Hector’s killing of Patroclus makes Achilles change his mind. His constant anger remains, but it changes target: It is no more Agamemnon’s insult that makes Achilles tremble with wrath, but his fury at Hector, the murderer of his best friend. Before returning to battle, Achilles needs new weapons. Hephaestus – the ugly, deformed god of smiths – makes them for him. At the request of the inconsolable Thetis, he pours silver, gold and copper into the fire; takes hammer, anvil and tongs; and first makes a gigantic shield adorned with magnificent sculptures. After that, he manufactures new armor and weapons. In a conciliatory gesture, Agamemnon gives Achilles all the promised gifts and returns his beloved Briseis to him. But the hero remains largely indifferent.
“My fates long since by Thetis were disclosed,/ And each alternate, life or fame, proposed;/ Here, if I stay, before the Trojan town,/ Short is my date, but deathless my renown.” (Book IX)
The reconciliation in the Greek camp forces the Trojans back onto the defensive, thereby fulfilling the course of events that Zeus, the father of the gods, had predetermined, the father of the gods: Now, with Achilles’ return, victory is again with the Greeks. The armies go into battle and Achilles straps on his new armor. The immortal horse Xanthos, which Hera endows with the gift of speech, prophesies to the Greek hero his imminent fate: First he will kill Hector and then fall at the hand of a man and that of a god. Achilles proudly accepts this prophecy and, bursting with zeal and vigor, moves into battle – a battle that soon transforms into a cosmic struggle, as Zeus has lifted the ban on interference and allowed the gods to meddle again. This combination of human and divine actions even rocks Mount Olympus. Things begin to happen quite fast: The raging Achilles throws so many slaughtered Trojans into the river Skamandros that the river god Scamander swells up in anger at all the blood, threatening to drown the hero. Only a gigantic firestorm that Hephaestus creates manages to beat back the floods and save Achilles.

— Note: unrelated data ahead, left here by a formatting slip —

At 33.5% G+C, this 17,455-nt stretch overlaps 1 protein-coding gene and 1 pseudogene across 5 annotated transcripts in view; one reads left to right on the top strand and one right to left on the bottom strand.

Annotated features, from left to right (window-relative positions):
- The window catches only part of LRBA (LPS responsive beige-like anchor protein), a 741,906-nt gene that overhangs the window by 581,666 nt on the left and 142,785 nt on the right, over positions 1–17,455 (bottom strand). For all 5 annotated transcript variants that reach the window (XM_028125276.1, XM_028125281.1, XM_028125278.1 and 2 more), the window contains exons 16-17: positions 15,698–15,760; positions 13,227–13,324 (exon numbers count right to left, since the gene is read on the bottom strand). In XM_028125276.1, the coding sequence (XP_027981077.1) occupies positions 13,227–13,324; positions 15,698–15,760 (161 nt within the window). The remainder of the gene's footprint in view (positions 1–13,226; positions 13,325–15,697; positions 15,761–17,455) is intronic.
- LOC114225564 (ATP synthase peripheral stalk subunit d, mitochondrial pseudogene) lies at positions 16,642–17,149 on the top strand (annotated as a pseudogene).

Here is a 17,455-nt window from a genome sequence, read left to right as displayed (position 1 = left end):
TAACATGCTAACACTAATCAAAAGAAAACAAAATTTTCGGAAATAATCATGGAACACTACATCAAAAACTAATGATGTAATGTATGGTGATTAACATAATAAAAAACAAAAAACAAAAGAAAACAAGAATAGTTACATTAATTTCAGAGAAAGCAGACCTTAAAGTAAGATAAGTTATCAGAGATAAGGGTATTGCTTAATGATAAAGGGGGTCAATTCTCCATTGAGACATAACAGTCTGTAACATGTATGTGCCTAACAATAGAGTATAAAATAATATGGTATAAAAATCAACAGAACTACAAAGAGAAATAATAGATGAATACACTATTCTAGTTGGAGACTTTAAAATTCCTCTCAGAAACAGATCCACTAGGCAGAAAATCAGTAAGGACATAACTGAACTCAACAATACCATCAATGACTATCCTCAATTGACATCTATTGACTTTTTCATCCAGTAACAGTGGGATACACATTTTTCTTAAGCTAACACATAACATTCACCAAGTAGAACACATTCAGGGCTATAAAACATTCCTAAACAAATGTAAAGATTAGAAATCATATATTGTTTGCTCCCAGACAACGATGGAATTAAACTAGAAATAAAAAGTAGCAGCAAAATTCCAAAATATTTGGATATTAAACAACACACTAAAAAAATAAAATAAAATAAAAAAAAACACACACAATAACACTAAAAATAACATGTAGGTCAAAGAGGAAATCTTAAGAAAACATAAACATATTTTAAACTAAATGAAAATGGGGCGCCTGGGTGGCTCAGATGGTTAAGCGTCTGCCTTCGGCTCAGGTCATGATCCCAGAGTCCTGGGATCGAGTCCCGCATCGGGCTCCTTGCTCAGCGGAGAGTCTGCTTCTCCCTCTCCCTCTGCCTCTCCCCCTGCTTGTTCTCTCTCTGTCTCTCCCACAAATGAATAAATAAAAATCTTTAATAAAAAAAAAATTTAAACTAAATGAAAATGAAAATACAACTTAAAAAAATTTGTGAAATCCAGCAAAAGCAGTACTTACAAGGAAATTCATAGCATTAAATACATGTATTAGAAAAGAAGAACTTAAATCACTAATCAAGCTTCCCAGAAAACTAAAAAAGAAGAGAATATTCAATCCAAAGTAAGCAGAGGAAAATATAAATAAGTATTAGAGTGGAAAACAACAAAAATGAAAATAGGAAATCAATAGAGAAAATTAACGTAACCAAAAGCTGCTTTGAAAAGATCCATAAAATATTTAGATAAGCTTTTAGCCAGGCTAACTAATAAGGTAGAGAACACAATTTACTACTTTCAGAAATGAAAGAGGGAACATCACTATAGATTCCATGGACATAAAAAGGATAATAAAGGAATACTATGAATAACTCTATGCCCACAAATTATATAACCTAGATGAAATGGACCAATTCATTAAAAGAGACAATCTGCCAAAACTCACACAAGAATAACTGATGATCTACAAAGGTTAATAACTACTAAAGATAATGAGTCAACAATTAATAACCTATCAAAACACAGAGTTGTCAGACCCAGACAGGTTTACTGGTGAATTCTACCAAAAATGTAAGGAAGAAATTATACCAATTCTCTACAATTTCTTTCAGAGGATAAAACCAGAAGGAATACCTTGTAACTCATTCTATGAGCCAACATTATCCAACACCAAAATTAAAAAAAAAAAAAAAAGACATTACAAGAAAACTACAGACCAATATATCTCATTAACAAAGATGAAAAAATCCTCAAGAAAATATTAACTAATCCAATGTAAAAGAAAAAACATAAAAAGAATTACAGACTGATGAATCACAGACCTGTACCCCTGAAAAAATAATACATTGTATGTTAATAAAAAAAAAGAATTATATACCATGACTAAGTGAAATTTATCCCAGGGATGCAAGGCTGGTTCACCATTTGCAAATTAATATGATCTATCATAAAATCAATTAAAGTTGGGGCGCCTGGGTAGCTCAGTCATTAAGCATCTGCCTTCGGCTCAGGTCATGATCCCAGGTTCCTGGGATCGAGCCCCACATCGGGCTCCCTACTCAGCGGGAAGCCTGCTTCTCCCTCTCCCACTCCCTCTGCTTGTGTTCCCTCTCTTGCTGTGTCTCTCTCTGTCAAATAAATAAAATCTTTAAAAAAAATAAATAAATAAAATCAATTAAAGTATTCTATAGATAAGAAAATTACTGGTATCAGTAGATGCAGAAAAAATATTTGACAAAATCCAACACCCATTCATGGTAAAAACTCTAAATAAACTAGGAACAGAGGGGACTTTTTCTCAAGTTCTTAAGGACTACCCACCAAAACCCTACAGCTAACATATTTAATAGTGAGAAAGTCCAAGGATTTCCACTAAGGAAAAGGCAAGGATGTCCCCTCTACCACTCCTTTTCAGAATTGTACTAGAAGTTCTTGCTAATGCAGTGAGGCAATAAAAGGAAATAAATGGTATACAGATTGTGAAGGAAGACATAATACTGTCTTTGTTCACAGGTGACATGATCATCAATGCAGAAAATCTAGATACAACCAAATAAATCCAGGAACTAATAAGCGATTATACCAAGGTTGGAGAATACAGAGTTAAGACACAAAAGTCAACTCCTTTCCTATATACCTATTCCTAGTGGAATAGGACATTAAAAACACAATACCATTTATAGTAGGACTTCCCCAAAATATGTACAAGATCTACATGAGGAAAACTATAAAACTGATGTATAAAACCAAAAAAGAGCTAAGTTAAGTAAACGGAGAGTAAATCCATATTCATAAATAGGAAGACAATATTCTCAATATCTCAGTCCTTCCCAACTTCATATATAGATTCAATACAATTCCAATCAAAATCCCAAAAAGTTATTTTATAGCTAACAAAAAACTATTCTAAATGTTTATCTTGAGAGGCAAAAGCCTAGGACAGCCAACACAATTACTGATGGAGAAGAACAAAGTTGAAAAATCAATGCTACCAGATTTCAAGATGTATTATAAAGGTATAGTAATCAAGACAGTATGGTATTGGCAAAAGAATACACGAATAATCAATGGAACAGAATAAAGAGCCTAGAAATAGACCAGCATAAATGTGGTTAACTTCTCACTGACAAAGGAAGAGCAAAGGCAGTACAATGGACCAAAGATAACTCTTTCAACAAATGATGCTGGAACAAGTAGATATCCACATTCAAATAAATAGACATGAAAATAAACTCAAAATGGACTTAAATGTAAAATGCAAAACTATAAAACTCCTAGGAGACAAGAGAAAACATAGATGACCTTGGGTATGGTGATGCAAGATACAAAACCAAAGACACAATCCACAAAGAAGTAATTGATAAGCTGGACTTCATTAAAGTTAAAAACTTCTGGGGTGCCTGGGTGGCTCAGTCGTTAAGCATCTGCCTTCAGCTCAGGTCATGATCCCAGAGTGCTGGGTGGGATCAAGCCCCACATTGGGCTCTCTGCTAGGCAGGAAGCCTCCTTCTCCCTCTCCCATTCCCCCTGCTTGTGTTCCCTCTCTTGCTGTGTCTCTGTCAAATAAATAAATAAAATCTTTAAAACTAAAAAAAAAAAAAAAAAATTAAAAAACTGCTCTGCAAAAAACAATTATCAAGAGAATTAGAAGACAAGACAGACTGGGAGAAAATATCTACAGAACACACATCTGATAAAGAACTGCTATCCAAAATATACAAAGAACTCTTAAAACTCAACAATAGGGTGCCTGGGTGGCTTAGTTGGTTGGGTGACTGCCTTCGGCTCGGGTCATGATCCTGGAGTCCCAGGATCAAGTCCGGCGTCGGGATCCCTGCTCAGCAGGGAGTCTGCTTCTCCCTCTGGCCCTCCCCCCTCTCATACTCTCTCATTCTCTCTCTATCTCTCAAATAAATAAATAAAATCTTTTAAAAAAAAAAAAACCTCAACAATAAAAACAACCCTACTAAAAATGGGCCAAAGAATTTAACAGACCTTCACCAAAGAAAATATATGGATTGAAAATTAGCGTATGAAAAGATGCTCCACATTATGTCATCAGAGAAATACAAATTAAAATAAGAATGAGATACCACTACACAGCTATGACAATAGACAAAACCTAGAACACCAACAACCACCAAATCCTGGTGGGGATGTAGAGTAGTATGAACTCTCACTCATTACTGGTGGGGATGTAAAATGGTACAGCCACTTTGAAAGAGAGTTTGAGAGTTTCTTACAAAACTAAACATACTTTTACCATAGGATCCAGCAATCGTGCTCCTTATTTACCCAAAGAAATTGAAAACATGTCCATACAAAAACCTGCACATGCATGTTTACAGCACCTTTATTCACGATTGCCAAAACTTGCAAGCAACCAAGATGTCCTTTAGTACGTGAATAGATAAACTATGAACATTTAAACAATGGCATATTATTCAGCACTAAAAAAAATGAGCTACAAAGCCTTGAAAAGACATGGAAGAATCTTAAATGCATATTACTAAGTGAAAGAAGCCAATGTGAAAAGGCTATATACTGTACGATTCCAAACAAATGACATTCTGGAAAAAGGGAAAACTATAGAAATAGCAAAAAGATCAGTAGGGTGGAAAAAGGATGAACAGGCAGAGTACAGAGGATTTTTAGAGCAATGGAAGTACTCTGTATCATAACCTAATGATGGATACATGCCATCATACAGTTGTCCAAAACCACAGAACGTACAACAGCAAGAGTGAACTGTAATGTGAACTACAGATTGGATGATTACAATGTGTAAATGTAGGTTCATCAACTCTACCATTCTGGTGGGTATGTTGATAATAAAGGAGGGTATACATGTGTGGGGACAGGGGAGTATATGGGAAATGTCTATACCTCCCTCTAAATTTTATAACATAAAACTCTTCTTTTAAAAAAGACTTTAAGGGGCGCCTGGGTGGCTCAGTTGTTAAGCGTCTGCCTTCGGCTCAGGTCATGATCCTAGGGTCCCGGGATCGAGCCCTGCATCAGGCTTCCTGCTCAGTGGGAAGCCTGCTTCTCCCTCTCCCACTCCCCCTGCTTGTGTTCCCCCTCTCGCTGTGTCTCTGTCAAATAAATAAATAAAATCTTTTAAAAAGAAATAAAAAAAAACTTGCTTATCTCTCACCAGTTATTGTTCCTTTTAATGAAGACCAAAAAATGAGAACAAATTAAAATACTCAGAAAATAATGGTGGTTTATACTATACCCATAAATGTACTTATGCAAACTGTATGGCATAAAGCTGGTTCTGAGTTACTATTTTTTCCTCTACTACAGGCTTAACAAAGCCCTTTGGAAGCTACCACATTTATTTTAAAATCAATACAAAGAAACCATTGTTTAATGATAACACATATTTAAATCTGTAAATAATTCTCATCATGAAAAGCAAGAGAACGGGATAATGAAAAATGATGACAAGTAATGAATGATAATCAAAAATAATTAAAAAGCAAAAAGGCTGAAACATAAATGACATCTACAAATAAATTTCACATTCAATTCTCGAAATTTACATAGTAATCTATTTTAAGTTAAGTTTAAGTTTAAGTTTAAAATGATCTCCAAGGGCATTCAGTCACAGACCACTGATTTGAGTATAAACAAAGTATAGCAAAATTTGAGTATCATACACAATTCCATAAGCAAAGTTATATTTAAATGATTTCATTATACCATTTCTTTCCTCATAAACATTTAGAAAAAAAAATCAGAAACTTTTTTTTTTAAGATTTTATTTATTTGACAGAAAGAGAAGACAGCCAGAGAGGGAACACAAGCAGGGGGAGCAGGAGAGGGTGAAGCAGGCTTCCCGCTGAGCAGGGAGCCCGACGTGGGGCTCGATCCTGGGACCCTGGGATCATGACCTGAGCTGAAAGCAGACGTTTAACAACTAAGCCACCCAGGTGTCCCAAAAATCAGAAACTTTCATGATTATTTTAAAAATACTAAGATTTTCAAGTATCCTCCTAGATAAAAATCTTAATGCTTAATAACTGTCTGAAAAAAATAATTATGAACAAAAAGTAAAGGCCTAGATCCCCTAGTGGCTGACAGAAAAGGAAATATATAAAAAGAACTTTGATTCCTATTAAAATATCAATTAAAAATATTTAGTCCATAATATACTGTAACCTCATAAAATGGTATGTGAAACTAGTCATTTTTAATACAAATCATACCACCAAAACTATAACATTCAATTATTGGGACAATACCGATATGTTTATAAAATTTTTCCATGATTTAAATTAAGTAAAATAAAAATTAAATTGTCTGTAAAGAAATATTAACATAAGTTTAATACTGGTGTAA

The Final Duel